by Annie Main, courtesy of Capay Valley Farm Shop
When I am unsure what to write about I always take a walk around the farm-it is an easy place to get motivated just seeing what is happening in the different fields”¦..well I came back to the office a bit empty this time-we are still in transition from a spring that was late and wet, making it weed rich and crop poor. We lost several plantings of carrots this year to the weeds”¦along with other crops too; the strawberries have taken a hard hit. As beautiful as the spring was, as much as I loved the late rains, enjoying inside time to finish up the work on our house and to actually have time to move in, the consequences were that the fields were rampantly growing weeds”¦and now is the time for the hit of what that means. We are behind”¦ it is sad to say but seems that we say that ever year. The farm looks empty right now-a transition of weedy fields mowed and disked with Jeff readying sections of the fields into beds with a green house full of tomatoes, peppers, eggplant and basil to plant into the ground today!!!!!!! The squash, cucumbers and string beans were planted about a month ago with the squash ready to harvest in a few weeks.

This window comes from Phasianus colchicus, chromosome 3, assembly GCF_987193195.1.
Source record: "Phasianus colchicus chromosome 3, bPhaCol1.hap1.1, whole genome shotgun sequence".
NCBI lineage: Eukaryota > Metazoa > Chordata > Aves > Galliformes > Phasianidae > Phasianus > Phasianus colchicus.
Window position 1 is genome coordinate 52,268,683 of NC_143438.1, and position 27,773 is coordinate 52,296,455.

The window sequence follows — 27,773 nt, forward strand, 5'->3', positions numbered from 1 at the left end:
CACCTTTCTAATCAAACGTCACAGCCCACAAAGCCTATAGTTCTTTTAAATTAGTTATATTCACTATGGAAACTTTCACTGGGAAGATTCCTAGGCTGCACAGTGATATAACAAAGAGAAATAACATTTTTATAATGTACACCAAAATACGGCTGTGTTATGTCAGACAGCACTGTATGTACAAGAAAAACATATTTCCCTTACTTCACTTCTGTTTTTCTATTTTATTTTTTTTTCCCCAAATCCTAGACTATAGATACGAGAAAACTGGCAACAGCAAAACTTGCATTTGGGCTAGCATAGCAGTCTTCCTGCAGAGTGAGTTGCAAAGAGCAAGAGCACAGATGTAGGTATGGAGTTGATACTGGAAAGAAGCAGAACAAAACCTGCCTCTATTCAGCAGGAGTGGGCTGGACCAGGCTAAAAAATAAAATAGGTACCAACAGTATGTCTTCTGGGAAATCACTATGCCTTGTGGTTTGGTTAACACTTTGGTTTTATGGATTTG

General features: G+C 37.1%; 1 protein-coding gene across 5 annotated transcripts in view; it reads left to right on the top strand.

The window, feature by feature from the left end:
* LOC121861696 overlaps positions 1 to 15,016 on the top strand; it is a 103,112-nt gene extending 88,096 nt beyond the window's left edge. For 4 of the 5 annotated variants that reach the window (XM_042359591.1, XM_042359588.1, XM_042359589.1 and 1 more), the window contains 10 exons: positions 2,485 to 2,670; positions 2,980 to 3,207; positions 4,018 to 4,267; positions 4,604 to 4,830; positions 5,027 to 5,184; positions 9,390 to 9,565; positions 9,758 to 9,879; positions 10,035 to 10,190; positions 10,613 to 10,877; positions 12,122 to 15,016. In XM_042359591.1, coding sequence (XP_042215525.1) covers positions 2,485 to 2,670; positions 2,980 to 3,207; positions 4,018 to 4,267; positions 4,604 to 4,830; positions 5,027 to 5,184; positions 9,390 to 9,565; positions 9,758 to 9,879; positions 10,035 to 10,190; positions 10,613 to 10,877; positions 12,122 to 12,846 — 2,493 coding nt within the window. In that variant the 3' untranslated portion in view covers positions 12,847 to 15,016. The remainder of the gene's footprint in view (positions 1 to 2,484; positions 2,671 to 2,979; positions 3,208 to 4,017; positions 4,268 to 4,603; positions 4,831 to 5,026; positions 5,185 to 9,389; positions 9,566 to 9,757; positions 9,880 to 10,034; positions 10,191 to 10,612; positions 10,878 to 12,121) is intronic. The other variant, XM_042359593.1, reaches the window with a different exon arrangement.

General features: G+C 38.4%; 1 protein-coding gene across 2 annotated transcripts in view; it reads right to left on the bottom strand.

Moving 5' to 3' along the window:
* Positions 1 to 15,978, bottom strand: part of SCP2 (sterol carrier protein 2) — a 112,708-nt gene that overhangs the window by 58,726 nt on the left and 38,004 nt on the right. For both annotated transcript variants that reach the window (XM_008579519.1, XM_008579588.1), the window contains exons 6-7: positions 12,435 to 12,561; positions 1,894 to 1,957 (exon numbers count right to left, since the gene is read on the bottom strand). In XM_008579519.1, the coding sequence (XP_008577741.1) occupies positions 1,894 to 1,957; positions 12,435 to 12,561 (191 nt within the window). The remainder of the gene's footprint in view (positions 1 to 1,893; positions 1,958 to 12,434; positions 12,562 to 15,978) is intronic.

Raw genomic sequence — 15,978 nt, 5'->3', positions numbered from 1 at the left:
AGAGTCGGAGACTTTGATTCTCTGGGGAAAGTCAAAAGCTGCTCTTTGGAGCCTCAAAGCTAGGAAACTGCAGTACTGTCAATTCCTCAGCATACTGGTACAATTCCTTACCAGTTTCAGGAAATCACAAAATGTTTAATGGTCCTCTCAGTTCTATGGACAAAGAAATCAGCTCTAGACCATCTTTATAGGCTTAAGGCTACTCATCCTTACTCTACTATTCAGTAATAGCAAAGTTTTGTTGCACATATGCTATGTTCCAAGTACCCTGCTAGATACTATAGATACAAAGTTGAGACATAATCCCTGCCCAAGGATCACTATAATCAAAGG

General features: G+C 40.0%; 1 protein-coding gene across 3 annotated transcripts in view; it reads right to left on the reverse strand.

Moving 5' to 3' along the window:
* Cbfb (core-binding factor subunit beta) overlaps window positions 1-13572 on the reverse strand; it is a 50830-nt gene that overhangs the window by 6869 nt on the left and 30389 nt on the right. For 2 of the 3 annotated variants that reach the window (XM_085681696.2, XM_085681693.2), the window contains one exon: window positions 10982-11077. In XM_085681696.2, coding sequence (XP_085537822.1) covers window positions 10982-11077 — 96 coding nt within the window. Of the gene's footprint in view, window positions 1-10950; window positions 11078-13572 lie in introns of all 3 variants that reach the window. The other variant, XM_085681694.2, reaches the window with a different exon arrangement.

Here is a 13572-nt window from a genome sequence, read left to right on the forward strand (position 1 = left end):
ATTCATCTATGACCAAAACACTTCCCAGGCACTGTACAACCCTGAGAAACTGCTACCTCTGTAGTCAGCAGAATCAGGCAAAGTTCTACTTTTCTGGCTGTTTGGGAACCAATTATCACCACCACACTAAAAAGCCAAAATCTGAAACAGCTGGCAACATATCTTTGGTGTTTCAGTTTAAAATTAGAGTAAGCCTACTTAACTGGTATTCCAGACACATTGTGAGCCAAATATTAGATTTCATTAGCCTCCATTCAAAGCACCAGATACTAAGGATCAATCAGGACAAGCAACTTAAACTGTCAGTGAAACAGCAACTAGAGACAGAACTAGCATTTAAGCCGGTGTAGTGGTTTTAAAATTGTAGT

The cherry crop is light because of the rain during bloom, and I am not sure if you know about the Western Spotted Fruit Fly infestation that started about 3 years ago on the west coast from where nobody seems to know. It is a small hard to see fruit fly that enters in the bottom of hairless fruits (cherries, berries) just before fruit ripening This arrived so fast in the fruit industry that it became wide spread all up really knew it was happening. We use an organic pesticide that we apply before the female adults take flight, but as you can imagine, timing is everything.
As hard as this spring has been, there are always positive sides to everything. It is a real pleasure to be living in our new house, and having my mom live with us, she continues to be an inspiration to Jeff and me. It was so great to have Zach work with us all winter. We had a bumper citrus crop that has never happened. We have been threatening for the last 3 years to cut the 17 year old orange trees out because they just weren’t the best flavor or juicy. This year they completely turned around and not only were good to eat but a bumper crop. We have 25 gallons of orange juice in our freezer, and will experiment with drying the rest of the fruit on the trees”¦”¦. and we have a great apricot crop coming in about two weeks. Many other farms around us lost their apricots to hail or freeze, so we were lucky to have such a crop. Also the peaches, nectarines and plums look good too.
So this transition will pass in a few weeks, and the summer will be upon us in full swing, but lately Ricardo asks me “what will be harvest for the box this week there is nothing out there”. This is when one has to believe in the mystery of life, the magic of what can happen, and the ability of scrounging the wild abundance.